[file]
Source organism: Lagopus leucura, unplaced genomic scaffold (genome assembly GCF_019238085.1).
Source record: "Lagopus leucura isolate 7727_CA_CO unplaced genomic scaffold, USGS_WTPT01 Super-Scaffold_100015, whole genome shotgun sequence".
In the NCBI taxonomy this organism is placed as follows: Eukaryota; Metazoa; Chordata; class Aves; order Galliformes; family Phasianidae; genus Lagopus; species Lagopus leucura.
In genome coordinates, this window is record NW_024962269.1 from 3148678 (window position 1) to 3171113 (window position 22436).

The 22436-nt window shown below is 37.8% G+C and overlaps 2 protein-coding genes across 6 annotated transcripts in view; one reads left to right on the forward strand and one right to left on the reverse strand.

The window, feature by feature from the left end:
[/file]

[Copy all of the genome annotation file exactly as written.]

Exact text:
Source organism: Lagopus leucura, unplaced genomic scaffold (genome assembly GCF_019238085.1).
Source record: "Lagopus leucura isolate 7727_CA_CO unplaced genomic scaffold, USGS_WTPT01 Super-Scaffold_100015, whole genome shotgun sequence".
In the NCBI taxonomy this organism is placed as follows: Eukaryota; Metazoa; Chordata; class Aves; order Galliformes; family Phasianidae; genus Lagopus; species Lagopus leucura.
In genome coordinates, this window is record NW_024962269.1 from 3148678 (window position 1) to 3171113 (window position 22436).

The 22436-nt window shown below is 37.8% G+C and overlaps 2 protein-coding genes across 6 annotated transcripts in view; one reads left to right on the forward strand and one right to left on the reverse strand.

The window, feature by feature from the left end: